Evaluating the 2015 WoundsUk posters revealed that the most used inclusion criteria to match a patient to any intervention were A. “stalled” wound healing or B “suitability” of the patient; not exactly an exact approach.
Of course we have Time, Wagner etc etc. But these are based upon “superficial” examination. Even after assessment there are patients who do not follow expectations. This is because they describe the current state of the wound but only partially. They do not describe what is causing a delay in healing. I would love to have the possibility to look under the hood and have some more clues about what is happening in the wound healing process. It is amazing we do not have a standard set of parameters which will help us assess the gravity of the wound.
Luckily medical science is more than wound care so it makes sense to look for progress in other fields. Here are some thoughts.
The first idea is to do an immuno assay. Recently, application of mass cytometry in patients undergoing hip arthroplasty revealed strong immune correlates of surgical recovery in blood samples collected shortly after surgery. In the study below it is shown that the Immune correlates identified in presurgical blood samples mirrored correlates identified in postsurgical blood samples. Hence the immune status can predict the recovery. http://anesthesiology.pubs.asahq.org/Article.aspx?articleid=2470768 I think it is worth while to see if this also has an effect on wound healing.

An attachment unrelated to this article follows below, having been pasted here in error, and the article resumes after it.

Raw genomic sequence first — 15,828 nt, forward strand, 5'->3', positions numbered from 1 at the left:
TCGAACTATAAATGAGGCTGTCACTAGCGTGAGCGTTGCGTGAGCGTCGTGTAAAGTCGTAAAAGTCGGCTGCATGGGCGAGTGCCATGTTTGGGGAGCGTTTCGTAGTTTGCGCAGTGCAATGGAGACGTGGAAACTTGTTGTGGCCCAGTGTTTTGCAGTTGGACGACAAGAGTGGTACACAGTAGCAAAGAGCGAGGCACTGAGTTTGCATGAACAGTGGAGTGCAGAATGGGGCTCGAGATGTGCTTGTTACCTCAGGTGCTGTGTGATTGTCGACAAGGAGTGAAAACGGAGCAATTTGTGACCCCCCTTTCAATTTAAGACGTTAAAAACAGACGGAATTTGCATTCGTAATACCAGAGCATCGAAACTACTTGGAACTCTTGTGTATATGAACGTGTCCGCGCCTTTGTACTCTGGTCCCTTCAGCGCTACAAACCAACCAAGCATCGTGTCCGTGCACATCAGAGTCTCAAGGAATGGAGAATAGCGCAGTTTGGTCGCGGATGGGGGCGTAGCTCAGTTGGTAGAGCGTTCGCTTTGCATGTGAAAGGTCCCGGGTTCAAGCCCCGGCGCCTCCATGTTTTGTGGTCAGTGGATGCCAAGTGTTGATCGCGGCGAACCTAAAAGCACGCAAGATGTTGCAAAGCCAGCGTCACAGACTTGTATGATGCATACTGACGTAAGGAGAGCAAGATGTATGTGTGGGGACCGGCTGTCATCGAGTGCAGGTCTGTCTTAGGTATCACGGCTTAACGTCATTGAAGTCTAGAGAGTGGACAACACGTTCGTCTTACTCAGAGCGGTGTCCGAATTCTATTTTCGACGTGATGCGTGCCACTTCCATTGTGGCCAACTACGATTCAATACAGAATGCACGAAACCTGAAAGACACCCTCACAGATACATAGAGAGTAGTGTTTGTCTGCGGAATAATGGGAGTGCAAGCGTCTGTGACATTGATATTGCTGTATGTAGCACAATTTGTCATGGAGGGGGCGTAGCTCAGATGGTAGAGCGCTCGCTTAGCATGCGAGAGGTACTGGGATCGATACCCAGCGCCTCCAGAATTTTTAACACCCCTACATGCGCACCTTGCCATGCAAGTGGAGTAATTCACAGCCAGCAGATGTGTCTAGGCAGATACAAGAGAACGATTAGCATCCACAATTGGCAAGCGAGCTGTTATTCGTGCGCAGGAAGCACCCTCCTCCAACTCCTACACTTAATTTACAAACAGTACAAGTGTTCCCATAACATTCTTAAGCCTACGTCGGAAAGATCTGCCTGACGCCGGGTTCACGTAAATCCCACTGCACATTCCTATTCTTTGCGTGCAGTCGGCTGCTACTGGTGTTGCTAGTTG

And there are more factors worth investigating to assess the chronicity of a given wound. Another example may be serum albumin. Which not only reflects the nutritional status of a patient but also has a link to IL6 and TNFα. See http://www.ncbi.nlm.nih.gov/pubmed/25782627 and it already has an application in DFU http://www.ncbi.nlm.nih.gov/pubmed/26554804 and in and distal bypass surgery http://www.ncbi.nlm.nih.gov/pubmed/26482994.
or as we see here, http://www.ncbi.nlm.nih.gov/pubmed/26246260 simply collecting basic parameters may already provide some clues.
And this is all old techniques, imagine what we may find with some of the newer analytic techniques.
All in all, discovering parameters is not rocket science but we have not done it yet so it is time to do it.